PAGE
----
Mondesi had none of the subtle qualities that the Yankees had valued during the dynasty. He was a free-swinging hitter, rather than a contact hitter, and he seemed utterly incapable of making adjustments from pitch to pitch; opposing pitchers repeatedly threw him sliders low and away, out of the strike zone, and he repeatedly swung aggressively at them, rather than trying to punch the ball to right field.

His batting average was barely .200 for Toronto in June, when a series of injuries hit the Yankees' outfielders. Enrique Wilson, a utility infielder, started in right field against the Mets June 29, on national television, and misplayed a fly ball in the second inning, with Steinbrenner watching from his private suite. The owner raged, summoned his executives, and demanded action.

About four hours after Wilson's gaffe, Toronto general manager J. P. Ricciardi was driving on the Massachusetts Turnpike when his cell phone rang; it was Paul Godfrey, the president of the Blue Jays. "Are you sitting down?" Godfrey asked Ricciardi. "Guess who the Yankees want." Mondesi. Ricciardi almost veered off the road.

Randy Levine, the Yankees' president, had called Godfrey. Cashman argued strongly against a deal for Mondesi, feeling his enormous salary would be prohibitive. He and Michael had kept Steinbrenner from making moves like this in the past, but Steinbrenner could not be dissuaded. He wanted Mondesi. Now.

Within hours, the Yankees agreed to pay the rest of Mondesi's salary for 2002, or about $5.5 million, and $7 million of his $13 million contract for 2003. Twelve and a half million dollars, in large part because Enrique Wilson misplayed a fly ball, and despite the fact that Mondesi was a flawed player.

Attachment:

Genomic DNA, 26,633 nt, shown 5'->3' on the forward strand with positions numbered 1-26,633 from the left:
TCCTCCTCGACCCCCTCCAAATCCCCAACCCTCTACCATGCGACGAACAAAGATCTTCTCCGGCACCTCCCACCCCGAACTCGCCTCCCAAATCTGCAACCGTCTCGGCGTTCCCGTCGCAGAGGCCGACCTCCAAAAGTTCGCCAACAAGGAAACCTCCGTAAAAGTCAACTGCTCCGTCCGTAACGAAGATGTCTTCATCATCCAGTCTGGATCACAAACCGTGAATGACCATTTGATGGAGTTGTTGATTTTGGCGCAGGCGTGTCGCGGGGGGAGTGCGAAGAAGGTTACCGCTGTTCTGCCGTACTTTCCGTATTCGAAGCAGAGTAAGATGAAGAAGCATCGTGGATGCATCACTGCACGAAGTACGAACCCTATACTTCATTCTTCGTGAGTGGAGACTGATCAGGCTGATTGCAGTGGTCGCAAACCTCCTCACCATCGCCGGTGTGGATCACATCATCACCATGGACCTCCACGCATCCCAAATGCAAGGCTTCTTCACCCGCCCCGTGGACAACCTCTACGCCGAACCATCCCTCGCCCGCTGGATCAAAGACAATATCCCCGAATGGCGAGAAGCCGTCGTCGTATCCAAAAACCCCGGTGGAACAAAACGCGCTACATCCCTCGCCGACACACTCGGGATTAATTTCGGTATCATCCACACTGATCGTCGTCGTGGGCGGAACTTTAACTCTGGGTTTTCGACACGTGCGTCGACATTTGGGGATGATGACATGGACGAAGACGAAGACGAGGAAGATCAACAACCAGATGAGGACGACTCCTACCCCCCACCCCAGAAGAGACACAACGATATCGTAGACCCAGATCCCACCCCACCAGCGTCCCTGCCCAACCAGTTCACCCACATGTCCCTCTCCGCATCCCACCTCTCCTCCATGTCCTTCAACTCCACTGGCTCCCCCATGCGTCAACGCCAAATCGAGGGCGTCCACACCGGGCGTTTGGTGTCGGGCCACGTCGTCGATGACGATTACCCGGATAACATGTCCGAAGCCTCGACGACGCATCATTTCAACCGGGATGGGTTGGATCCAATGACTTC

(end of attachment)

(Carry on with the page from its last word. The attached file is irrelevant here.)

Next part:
The rise of the Red Sox
The Yankees won the American League East for the fifth consecutive season in 2002, but the Anaheim Angels knocked them out in the first round of the playoffs. They played sluggishly, rolling over easily whenever the Angels counterpunched in the games. "It looked that way the whole series," said Jorge Posada, who had advanced from being a part-time catcher to an All-Star, and was one of the few holdovers from the Yankees' old guard. "It looked like they wanted it more than we did." Derek Jeter was reminded by a reporter that the team had accomplished so much in the recent seasons. "Some of us have," he replied, softly drawing a line between the Yankees who had shared in the glory years and the growing number who had not.

Steinbrenner looked to cut costs in strange ways. Two weeks after the Yankees were eliminated, the team fired 25 of its employees, including Leo Astacio, who had helped with the videotape machines in the clubhouse and served as an interpreter for Orlando Hernandez. The dismissals probably saved the team less than $1 million, about the same amount of money Jason Giambi might earn for playing 10 games. The employees who were let go were given a choice: sign a waiver in which they agreed not to discuss their dismissals or forfeit the severance package offered by the team.

Cashman and Newman had once managed to bridge the gap between the executives in the Tampa and New York offices, but in the winter of 2002-2003, the lines were distinct again. The goal had once been to debate hard and then present a unified recommendation to Steinbrenner, but more and more of the opinions coming out of the Tampa office reflected Steinbrenner's desire. Cashman became more isolated, and, friends said, more discouraged.

George Steinbrenner
Steinbrenner

Brian Cashman
Cashman